Global quantification of proteostasis regulation
- Protein homeostasis, or proteostasis, is the result of protein synthesis, folding, degradation, and other quality control mechanisms which work in unison to establish and maintain desired levels of proteins. Deficiencies in proteostasis have been linked to aging and a number of diseases such as Alzheimer's disease, Huntington's disease, and cancer. Although individual mechanisms within the proteostasis network have been studied at length, the extent to which each process is responsible for overall protein maintenance has yet to be uncovered. Genomic and proteomic techniques developed in the last decade and are now capable of measuring proteostasis regulation, particularly protein synthesis and degradation. Chapter 1, the introduction to this dissertation, covers the techniques currently available for studying the dynamics of proteostasis on a systems-level. These techniques were applied in Chapters 2 and 3 to explore proteostasis regulation. Chapter 2 includes a global analysis of four aspects of proteostasis regulation -- transcript abundance, translation, proteins abundance, and degradation. This four dimensional approach to characterizing proteostasis under unperturbed conditions allowed for the detection of several distinct modes of regulation that reflect underlying biological mechanisms notably, non-degradative ubiquitination and mTOR-dependent translation regulation. Expanding our fundamental and quantitative understanding of these and other processes will support future mechanistic studies and will aid in the development of predictive models of proteostasis dynamics. Chapter 3 describes a project, in collaboration with the Kim lab at Stanford, aimed characterizing the aging proteome. Proteostasis collapse has been linked to aging in several of model organisms, however research focused on the systems biology of aging has largely relied on genomic and transcriptomic techniques. Here, we used mass spectrometry to quantify the changes in protein abundance that occur from adulthood to old age in the nematode, C. elegans. We identified over three thousand proteins and reproducibly measured changes in protein abundance for over 60 proteins. Some of these proteins were previously shown to play a role in the aging process, thus supporting our results. Proteins that signify the aging phenotype will serve as candidates for future experiments toward deciphering the mechanisms of aging.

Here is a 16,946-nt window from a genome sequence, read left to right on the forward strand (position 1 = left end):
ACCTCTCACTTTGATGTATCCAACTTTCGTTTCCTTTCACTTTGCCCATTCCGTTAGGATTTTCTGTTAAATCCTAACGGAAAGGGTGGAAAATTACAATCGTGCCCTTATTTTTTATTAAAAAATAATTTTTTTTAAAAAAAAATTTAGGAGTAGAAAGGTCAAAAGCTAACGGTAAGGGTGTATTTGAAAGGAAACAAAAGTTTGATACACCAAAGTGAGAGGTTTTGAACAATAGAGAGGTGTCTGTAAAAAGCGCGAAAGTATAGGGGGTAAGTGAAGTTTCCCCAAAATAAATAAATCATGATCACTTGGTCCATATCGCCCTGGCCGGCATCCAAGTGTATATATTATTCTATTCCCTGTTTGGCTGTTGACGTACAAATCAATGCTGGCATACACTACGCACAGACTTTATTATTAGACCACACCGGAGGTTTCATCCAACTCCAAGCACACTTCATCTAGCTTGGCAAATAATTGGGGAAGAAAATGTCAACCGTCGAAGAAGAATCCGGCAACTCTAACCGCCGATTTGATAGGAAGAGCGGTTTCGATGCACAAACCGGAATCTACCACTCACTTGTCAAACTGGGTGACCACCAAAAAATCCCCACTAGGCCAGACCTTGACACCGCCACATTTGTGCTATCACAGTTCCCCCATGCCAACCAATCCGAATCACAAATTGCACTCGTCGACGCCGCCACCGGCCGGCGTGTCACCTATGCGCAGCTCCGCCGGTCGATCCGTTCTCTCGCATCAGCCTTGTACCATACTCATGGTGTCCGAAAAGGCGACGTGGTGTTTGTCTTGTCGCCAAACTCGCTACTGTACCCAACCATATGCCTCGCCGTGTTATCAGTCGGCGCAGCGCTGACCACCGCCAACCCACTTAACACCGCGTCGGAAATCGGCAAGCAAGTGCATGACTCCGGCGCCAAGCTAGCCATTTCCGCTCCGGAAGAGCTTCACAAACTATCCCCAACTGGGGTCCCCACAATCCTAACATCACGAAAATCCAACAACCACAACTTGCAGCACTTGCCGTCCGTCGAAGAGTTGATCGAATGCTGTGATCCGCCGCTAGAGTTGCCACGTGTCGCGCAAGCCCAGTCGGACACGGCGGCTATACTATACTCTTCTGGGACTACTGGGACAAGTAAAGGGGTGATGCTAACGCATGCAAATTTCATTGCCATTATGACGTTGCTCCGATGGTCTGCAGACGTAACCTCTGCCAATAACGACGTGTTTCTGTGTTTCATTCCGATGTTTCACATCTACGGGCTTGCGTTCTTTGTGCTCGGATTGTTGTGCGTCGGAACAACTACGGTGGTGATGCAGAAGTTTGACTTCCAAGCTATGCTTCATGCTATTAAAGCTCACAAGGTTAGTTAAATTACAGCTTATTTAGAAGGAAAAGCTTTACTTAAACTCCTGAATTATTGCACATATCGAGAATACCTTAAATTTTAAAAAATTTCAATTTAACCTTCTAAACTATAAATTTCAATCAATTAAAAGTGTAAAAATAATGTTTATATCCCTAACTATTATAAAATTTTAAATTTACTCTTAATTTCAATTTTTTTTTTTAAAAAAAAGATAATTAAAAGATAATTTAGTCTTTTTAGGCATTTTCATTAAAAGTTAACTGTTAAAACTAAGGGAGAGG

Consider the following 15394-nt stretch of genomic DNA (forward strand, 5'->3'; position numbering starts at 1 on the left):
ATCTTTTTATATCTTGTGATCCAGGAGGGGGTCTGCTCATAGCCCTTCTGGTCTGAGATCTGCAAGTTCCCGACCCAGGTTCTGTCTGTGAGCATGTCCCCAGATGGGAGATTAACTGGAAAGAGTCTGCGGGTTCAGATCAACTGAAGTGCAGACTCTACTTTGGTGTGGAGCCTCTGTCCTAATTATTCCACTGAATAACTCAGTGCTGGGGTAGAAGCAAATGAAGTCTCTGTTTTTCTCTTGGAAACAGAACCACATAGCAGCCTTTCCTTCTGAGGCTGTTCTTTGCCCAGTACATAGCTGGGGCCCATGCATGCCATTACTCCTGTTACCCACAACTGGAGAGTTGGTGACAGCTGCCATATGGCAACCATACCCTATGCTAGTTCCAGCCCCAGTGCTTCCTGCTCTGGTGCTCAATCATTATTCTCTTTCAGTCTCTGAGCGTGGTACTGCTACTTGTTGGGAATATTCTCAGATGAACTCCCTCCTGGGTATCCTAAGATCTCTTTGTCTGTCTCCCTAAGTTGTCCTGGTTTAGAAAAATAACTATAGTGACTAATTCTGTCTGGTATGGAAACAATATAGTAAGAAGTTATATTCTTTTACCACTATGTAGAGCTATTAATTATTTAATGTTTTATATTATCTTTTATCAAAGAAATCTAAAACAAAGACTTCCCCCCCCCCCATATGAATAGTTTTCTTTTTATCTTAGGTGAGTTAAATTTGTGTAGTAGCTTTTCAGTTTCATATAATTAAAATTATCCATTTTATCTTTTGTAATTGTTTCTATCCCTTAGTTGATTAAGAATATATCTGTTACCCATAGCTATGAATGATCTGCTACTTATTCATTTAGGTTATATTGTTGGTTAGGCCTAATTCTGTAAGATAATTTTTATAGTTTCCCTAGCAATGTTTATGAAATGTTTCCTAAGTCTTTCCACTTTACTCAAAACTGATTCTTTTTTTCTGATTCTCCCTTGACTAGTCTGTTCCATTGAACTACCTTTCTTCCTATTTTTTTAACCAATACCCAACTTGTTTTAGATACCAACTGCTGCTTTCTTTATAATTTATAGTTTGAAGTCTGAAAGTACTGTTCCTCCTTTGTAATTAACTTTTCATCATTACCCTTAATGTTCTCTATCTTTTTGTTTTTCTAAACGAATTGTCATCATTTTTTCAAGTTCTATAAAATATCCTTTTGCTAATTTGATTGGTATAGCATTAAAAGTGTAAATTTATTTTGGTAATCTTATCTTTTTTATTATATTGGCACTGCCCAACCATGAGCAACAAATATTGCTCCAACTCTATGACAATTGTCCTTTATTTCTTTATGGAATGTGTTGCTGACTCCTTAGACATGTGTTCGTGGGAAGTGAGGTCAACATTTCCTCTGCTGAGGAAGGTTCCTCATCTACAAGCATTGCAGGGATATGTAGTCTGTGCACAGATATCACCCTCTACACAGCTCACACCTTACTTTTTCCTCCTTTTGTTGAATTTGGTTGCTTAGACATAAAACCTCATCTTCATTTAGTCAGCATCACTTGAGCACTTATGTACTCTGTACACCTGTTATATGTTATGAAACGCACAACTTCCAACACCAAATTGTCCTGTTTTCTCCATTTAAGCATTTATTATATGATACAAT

|Type of resource
|electronic; electronic resource; remote
|1 online resource.
|Hinkson, Izumi Vanessa
|Stanford University, Department of Chemical and Systems Biology.
|Kopito, Ron Rieger
|Kopito, Ron Rieger
|Statement of responsibility
|Izumi Vanessa Hinkson.
|Submitted to the Department of Chemical and Systems Biology.
|Thesis (Ph.D.)--Stanford University, 2014.
- © 2014 by Izumi Vanessa Hinkson
- This work is licensed under a Creative Commons Attribution Non Commercial 3.0 Unported license (CC BY-NC).
Also listed in
Loading usage metrics...